Rainscourt Family Law Solicitors

Spousal maintenance: children change everything

If you consider spousal maintenance as a salary for a former spouse, you can appreciate that, just as you can have a zero hours contract or a fixed term contract or many other different types of legal arrangements in place with your employer, so the terms upon which a former spouse receives spousal maintenance will massively vary from one individual to another.  The amount may be a fixed sum for life or it could be a sum which alters over time with inflation or perhaps it will be maintenance for a nominal sum which can be increased to a greater amount if and when required.  The terms of the spousal maintenance or periodical payments are part of the negotiations which will need to take place to reach a financial settlement.

Monthly remuneration is not the only aspect which falls to be considered in a financial settlement on divorce.  There will usually be capital and pension assets to consider as well.  These will need to be incorporated into the negotiations, and the level of maintenance payable and the length of time for which it is paid may be affected by the amount of capital and pension assets in the pot. If, for example, it is agreed that the maintenance is to stop after a period of four years, there may be additional capital paid to the party to reflect that the maintenance will be paid for a short term.  Alternatively, to avoid the question of spousal maintenance altogether, it is possible to “buy a clean break”, thereby paying a greater lump sum to avoid having to pay monthly amounts.

It is against this background that it has been proposed in the House of Lords* that periodical payments should always stop after a three year period.  Whilst this would have the benefit of putting one peg in the ground in the negotiations around which all other issues can then revolve and be resolved, the difficulty is that long term spousal maintenance is often an essential part of producing a fair settlement, particularly if one spouse has caring responsibilities which hampers their earning capacity.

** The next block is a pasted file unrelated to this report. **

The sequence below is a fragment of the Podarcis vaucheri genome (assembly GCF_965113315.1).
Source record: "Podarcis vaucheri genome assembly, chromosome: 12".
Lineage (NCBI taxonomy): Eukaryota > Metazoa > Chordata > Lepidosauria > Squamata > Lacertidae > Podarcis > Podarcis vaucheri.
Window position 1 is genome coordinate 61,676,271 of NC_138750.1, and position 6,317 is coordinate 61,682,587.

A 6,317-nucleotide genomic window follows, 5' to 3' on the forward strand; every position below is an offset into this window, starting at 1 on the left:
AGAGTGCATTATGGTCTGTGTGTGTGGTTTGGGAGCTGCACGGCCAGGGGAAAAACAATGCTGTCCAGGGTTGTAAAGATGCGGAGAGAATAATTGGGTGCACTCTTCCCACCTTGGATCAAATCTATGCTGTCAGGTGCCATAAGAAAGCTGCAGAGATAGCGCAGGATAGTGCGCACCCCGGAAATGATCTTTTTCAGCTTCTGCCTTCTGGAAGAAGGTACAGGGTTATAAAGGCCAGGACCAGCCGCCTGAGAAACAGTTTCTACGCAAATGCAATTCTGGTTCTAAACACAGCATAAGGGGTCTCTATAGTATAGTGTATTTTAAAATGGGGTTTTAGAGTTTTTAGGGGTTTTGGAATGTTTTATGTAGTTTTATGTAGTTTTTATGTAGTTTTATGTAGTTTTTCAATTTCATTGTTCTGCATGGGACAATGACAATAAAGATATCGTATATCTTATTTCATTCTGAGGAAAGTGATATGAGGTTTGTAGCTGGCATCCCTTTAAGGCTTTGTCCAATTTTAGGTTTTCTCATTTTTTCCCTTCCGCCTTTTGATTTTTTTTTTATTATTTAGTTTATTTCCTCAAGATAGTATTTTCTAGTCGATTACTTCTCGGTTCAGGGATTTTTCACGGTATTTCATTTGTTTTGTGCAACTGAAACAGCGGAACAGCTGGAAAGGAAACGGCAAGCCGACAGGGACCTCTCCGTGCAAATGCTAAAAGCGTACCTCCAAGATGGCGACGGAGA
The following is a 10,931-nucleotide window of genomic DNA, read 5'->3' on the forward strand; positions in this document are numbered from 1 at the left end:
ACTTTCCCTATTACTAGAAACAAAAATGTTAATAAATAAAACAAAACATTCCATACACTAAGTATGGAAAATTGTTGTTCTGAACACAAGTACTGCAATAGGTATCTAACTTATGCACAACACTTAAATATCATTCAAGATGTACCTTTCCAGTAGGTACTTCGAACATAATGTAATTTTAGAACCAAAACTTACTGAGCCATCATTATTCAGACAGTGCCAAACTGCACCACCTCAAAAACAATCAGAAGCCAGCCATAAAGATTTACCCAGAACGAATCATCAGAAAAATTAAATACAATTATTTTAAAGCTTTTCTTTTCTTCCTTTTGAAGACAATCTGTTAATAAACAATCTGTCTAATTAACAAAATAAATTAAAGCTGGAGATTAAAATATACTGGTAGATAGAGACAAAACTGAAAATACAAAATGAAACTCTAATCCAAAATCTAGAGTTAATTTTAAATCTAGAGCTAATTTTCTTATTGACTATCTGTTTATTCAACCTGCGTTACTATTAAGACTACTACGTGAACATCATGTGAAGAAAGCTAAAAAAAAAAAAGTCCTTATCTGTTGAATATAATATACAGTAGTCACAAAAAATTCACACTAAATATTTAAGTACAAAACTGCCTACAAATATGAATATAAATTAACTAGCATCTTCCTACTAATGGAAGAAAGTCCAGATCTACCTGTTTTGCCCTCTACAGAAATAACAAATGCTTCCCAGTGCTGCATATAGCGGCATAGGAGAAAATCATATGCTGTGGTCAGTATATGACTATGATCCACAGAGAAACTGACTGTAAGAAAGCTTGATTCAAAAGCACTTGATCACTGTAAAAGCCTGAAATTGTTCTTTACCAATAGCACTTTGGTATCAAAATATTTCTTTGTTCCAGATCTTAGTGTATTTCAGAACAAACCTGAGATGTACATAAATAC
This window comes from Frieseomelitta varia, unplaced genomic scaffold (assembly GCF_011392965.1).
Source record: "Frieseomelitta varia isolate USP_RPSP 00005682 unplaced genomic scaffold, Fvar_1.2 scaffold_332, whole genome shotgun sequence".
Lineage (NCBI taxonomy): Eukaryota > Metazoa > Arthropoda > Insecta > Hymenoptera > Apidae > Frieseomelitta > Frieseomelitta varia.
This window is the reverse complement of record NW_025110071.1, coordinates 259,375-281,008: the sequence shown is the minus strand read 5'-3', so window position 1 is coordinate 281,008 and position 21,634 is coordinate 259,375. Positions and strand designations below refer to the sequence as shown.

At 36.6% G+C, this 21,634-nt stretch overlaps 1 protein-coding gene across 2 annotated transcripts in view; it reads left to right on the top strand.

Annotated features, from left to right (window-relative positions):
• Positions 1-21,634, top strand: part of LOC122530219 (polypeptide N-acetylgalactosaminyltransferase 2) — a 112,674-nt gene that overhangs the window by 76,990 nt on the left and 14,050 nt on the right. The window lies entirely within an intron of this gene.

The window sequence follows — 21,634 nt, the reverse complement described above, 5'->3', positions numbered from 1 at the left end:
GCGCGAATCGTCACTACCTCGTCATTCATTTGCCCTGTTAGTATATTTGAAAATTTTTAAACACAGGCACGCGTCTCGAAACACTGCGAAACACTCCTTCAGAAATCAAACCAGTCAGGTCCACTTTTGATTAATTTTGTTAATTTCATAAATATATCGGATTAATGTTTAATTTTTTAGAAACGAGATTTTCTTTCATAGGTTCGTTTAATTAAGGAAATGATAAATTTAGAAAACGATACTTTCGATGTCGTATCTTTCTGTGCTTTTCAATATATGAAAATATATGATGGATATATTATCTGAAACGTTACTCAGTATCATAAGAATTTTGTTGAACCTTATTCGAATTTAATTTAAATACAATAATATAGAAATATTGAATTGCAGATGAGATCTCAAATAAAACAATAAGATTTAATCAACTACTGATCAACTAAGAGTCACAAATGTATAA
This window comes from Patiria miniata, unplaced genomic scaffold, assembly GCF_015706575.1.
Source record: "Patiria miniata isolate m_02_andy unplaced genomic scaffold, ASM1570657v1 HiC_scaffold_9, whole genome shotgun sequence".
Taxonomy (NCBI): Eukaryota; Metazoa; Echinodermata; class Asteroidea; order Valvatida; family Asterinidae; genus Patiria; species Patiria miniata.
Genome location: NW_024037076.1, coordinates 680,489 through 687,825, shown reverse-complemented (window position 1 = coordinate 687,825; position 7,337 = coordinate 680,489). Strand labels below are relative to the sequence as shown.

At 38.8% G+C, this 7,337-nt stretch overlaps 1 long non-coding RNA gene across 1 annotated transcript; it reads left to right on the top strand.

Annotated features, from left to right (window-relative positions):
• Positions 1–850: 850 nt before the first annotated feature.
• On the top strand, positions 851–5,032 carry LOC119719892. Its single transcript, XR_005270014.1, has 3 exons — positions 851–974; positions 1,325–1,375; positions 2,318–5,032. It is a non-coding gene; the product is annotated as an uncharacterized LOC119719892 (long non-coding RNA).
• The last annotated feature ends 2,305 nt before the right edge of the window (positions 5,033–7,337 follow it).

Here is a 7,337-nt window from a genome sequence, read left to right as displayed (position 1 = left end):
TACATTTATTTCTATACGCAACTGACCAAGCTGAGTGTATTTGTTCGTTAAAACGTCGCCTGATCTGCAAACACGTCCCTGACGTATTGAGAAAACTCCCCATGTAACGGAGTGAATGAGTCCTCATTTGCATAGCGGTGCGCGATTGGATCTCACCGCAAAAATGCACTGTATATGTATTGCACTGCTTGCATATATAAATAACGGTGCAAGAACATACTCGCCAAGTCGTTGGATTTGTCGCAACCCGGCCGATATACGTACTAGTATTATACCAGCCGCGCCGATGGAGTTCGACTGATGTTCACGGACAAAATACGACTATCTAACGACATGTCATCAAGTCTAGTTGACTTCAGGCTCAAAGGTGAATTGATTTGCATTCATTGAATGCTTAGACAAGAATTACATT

A good example of that came to the High Court last week.  Mr and Mrs Murphy were divorcing after 6 years of marriage, which had produced twins aged 3.  The Wife had worked in Selfridges until 2009 earning approximately £30,000 per annum, and had not worked since the twins were born in 2011.  The Husband was of the view that the Wife needed spousal maintenance now, but that the court should order a date on which the spousal maintenance should reduce, and order that the payments were to stop when the children reached 18.  Even if someone is not working, the court has to look at whether someone has an earning capacity and at “any increase in that capacity which it would in the opinion in the court be reasonable to expect a party to the marriage to take steps to acquire” and the Husband thought that the Wife did have that earning capacity.

The judge asked the Husband’s representatives to identify what job Mrs Murphy could do when she had twins to take to school at 9am and pick up from school at 3pm and care for in the school holidays for 14 weeks a year.  The judge made clear his view that “What, frankly, the arguments by the husband overlook is that the having of children changes everything. Of course this wife could never have expected a “meal ticket for life” on the basis of six years of marriage and two years of cohabitation if there had been no children. Far from it, she would no doubt have continued to work at Selfridges, or in similar employment, and at the point of the breakdown of their marriage and divorce there would have been a fair capital division and a clean break and each would have gone their own way. But the fact of having children, and their obvious dependence in this particular case on their mother for their care, changes everything, as I have said. The economic impact on this wife is likely to endure not only until they leave school but, indeed, for the rest of her life.”.

Consequently, the judge ordered no step down and no bar on the spousal maintenance.

*Divorce (Financial Provision) Bill

** Murphy v Murphy [2014] EWHC 2263 (Fam)

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